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Author's profile photo Bob Caswell

Managing Mobile Devices in a World of Jailbreaking

JailbreakDetection.pngSo what happens in a world where mobile devices are outselling PCs nearly 3 to 1 and employees are already eager to go mobile at work? By now we all know the answer and have come to expect a healthy percentage of employees wanting to bring their own devices (BYOD) to work. But as a result there’s another, less obvious trend on the rise: “jailbreaking.”

For those unfamiliar, jailbreaking (or “rooting”) is a term used for the process of circumventing security protocols enabled on mobile devices. This can include booting to a new operating system, “sideloading” unsigned applications, and enabling apps to have “root” access to the device. This can make devices susceptible to certain types of malicious worms as well as more prone to data leaks in some cases.

That said, even mainstream publications like Forbes are promoting and encouraging jailbreaking. It can enable a higher degree of customization, that is, if you’re willing to put up with the risks associated (and risk tolerance when it comes to data security, as we know, can be quite a different threshold for individuals vs. enterprises). While the majority of iOS users are happy to use their mobile devices as designed, it’s telling that in just six weeks, one Jailbreak tool was downloaded by more than 18 million devices!

The good news is that SAP is well aware of this trend and has decided to include preconfigured reporting as part of the SAP Mobile Secure rapid-deployment solution (RDS), which just released a few days ago and is designed to help customers go live quickly with SAP’s market-leading Enterprise Mobility Management solution. See the below screenshot for an example of, among other capabilities, how easy it is to identify jailbroken devices and quickly disable them from accessing corporate networks.


The SAP Mobile Secure RDS includes Afaria, SAP’s award-winning mobile device management solution (MDM) and also includes a solution for secure mobile sharing of enterprise content (MCM), and a solution for app encryption, a discipline of mobile app management (MAM). The entire package can be deployed, implemented, and configured in a matter of weeks. For more details on the Mobile Secure RDS, check out its landing page on the SAP Service Marketplace. Or feel free to leave a question or comment below.

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      Author's profile photo Nir Rostoker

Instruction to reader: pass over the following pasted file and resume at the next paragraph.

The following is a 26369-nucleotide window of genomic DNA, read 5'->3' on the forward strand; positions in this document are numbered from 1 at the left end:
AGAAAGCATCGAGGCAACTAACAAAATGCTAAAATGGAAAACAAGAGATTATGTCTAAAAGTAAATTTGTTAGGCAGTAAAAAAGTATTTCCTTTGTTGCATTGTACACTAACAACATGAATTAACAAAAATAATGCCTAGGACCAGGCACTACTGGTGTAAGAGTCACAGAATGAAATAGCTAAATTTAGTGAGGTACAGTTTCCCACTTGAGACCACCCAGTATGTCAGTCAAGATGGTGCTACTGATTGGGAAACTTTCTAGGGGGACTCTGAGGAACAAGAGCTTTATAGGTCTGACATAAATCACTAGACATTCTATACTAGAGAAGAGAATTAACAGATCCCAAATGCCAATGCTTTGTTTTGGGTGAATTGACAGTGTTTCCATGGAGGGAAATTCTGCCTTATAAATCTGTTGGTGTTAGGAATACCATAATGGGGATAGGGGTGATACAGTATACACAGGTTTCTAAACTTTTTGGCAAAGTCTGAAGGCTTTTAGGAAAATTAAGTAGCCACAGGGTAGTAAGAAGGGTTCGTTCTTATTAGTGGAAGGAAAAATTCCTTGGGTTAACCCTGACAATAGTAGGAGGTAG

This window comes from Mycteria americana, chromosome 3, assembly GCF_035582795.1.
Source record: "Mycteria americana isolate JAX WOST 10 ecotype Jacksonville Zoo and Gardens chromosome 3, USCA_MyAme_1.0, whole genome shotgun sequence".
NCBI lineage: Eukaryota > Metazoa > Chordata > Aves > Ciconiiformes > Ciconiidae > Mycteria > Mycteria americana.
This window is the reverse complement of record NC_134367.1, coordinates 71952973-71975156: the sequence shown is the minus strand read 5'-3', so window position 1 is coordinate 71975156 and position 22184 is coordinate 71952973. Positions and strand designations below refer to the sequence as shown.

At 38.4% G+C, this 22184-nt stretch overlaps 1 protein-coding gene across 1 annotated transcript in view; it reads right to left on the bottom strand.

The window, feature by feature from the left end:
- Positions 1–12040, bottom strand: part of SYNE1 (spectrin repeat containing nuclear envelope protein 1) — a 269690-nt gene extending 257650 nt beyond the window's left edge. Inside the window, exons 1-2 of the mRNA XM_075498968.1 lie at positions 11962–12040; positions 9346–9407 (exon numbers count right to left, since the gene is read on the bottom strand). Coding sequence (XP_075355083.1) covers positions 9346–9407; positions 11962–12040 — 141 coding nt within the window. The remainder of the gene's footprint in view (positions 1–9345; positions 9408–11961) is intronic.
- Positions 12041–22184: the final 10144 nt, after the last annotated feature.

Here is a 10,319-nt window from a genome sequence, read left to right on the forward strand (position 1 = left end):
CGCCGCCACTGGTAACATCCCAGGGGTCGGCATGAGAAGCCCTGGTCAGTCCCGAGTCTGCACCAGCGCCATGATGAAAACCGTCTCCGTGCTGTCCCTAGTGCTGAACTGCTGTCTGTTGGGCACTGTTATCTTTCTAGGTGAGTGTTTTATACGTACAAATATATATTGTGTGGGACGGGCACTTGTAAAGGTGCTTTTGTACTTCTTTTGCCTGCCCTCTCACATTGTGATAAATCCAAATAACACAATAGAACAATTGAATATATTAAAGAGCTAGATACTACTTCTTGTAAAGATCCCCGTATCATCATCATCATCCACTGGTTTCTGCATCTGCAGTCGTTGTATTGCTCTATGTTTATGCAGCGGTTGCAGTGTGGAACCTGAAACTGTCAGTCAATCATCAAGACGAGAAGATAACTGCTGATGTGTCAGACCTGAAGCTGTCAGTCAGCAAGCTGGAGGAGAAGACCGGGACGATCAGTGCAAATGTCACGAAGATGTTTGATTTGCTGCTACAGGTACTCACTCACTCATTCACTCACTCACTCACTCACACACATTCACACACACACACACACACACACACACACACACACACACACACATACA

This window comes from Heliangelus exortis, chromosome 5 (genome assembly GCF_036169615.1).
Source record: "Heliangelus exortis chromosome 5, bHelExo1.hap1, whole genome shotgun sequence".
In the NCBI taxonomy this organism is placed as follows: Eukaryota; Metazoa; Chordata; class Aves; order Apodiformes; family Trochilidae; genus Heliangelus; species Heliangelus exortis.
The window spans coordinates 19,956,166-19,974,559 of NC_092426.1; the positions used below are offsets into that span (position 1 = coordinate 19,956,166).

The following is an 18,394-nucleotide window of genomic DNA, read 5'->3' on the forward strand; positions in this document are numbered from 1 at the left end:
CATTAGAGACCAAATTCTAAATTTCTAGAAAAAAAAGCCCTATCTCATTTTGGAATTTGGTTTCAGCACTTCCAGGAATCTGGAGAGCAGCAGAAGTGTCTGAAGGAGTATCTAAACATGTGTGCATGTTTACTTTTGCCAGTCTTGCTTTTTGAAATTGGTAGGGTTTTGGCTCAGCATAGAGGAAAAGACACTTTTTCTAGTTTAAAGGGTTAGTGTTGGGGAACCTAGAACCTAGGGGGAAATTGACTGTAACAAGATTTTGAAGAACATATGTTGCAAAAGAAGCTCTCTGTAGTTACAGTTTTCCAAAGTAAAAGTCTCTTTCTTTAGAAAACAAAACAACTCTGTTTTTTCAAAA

Nir Rostoker

      Jailbreaking is indeed one out of many threats to managing mobile devices in the enterprise world. last night on Google Play I found an interesting app that overcomes the normal IT security configurations around locking one's phone after X seconds. The app  wakes up every few seconds and is running various backgrounds tasks so the mobile device won't lock it self while the device owner is far away from it - so it stay unlocked for hours or days regardless of any proximity to it owner.

      People will always be creative and in this cat and mouse race - having great reports on top of your MDM solution will help you stay one step ahead !

      Author's profile photo Former Member
      Former Member

      Most companies can really benefit from getting reports like this. Imagine how much security costs are reduced!

      Author's profile photo Former Member
      Former Member

      One would want to limit access to users who have tampered with the security and / or functionality of their mobile device while not preventing legitimate users who have installed third party apps which may trigger false positives.

      The chance of a programmer writing an application which could bypass security measures is very high, especially where the company involved is not actively monitoring each device in real time.

      In the future I can foresee that not only will security on mobile devices be controlled by trust certificates, software versions and bit comparisons of applications but will also require antiviral-like security with heuristics to ensure exploits don't get out of hand. (compare this with the way the internet and earlier OS's like WinXP where bombarded with exploits).